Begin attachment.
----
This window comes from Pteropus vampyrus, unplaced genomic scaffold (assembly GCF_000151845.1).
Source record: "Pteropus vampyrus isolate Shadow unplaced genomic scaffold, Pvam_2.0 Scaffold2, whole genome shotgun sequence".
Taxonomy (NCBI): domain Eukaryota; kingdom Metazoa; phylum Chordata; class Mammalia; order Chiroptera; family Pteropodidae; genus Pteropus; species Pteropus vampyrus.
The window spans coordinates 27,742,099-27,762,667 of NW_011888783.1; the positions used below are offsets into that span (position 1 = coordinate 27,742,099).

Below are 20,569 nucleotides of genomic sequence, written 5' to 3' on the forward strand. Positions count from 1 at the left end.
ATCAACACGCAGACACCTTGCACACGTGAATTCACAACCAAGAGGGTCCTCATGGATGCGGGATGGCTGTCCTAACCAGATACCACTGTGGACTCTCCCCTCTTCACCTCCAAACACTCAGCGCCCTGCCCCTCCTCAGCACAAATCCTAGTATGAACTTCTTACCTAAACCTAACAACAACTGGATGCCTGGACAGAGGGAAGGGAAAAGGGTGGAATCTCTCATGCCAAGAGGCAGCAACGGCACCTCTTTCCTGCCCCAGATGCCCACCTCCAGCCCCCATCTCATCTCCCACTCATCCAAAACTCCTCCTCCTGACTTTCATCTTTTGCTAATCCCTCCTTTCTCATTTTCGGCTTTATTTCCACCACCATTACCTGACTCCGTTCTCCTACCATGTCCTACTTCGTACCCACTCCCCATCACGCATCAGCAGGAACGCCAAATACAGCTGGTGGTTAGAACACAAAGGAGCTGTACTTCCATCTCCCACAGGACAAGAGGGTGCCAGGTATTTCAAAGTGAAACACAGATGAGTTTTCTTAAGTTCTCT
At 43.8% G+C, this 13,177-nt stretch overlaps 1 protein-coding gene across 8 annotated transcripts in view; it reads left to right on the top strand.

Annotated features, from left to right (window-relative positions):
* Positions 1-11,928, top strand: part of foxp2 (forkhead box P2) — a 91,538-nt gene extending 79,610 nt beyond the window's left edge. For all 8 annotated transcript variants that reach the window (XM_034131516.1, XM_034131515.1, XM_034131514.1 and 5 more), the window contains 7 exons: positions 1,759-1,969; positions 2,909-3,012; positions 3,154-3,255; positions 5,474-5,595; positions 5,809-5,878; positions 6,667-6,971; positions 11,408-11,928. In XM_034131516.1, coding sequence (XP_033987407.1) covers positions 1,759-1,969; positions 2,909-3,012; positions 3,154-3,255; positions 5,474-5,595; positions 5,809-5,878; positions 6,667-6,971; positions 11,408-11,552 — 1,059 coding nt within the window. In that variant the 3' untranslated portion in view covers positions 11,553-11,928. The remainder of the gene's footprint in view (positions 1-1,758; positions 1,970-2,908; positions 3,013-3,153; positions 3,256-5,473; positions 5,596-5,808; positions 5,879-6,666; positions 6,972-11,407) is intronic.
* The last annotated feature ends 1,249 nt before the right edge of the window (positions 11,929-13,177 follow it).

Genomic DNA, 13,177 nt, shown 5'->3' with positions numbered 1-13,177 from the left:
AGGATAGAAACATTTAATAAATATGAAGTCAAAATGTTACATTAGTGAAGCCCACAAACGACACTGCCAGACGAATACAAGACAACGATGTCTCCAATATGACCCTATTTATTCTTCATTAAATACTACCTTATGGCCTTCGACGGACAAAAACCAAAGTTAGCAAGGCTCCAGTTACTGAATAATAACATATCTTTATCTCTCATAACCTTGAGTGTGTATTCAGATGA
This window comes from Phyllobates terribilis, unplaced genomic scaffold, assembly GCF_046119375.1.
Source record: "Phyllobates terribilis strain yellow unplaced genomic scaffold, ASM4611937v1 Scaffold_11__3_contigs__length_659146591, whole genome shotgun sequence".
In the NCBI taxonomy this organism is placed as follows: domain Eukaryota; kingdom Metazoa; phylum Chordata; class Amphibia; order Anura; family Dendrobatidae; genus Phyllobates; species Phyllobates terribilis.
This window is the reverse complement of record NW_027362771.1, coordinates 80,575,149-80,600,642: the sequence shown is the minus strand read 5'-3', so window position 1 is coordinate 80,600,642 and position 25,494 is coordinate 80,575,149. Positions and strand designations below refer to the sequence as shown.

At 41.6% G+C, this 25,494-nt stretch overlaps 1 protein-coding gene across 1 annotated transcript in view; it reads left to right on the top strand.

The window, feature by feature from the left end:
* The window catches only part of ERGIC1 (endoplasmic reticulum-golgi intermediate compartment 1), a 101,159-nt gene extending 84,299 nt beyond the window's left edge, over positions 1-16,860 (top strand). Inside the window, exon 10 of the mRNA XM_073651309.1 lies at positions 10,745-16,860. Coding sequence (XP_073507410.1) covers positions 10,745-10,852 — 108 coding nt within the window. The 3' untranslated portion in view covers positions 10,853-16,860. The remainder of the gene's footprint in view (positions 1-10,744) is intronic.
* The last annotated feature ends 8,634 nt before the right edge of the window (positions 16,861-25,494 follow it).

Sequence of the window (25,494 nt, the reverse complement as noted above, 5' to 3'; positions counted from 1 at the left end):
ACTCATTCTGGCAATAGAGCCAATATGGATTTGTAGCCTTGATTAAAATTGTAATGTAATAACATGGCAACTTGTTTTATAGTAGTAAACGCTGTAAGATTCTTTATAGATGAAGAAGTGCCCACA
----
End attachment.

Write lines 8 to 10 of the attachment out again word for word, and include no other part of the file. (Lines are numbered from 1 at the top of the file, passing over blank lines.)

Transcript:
Annotated features, from left to right (window-relative positions):
* Positions 1-11,928, top strand: part of foxp2 (forkhead box P2) — a 91,538-nt gene extending 79,610 nt beyond the window's left edge. For all 8 annotated transcript variants that reach the window (XM_034131516.1, XM_034131515.1, XM_034131514.1 and 5 more), the window contains 7 exons: positions 1,759-1,969; positions 2,909-3,012; positions 3,154-3,255; positions 5,474-5,595; positions 5,809-5,878; positions 6,667-6,971; positions 11,408-11,928. In XM_034131516.1, coding sequence (XP_033987407.1) covers positions 1,759-1,969; positions 2,909-3,012; positions 3,154-3,255; positions 5,474-5,595; positions 5,809-5,878; positions 6,667-6,971; positions 11,408-11,552 — 1,059 coding nt within the window. In that variant the 3' untranslated portion in view covers positions 11,553-11,928. The remainder of the gene's footprint in view (positions 1-1,758; positions 1,970-2,908; positions 3,013-3,153; positions 3,256-5,473; positions 5,596-5,808; positions 5,879-6,666; positions 6,972-11,407) is intronic.
* The last annotated feature ends 1,249 nt before the right edge of the window (positions 11,929-13,177 follow it).